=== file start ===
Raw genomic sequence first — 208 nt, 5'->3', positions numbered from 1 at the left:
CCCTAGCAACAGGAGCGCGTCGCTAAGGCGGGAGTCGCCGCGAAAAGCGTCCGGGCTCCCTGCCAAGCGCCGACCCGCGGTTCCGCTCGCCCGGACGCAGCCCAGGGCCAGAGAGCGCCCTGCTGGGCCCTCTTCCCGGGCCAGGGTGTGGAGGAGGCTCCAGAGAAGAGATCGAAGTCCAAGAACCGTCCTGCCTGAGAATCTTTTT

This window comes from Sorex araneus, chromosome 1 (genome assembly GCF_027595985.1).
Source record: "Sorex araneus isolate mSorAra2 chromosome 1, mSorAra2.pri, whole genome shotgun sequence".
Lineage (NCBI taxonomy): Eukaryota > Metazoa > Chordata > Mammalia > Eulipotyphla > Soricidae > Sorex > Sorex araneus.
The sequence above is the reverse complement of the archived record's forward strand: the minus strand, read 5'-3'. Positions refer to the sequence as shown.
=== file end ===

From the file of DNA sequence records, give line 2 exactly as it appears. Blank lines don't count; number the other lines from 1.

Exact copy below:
CCCTAGCAACAGGAGCGCGTCGCTAAGGCGGGAGTCGCCGCGAAAAGCGTCCGGGCTCCCTGCCAAGCGCCGACCCGCGGTTCCGCTCGCCCGGACGCAGCCCAGGGCCAGAGAGCGCCCTGCTGGGCCCTCTTCCCGGGCCAGGGTGTGGAGGAGGCTCCAGAGAAGAGATCGAAGTCCAAGAACCGTCCTGCCTGAGAATCTTTTT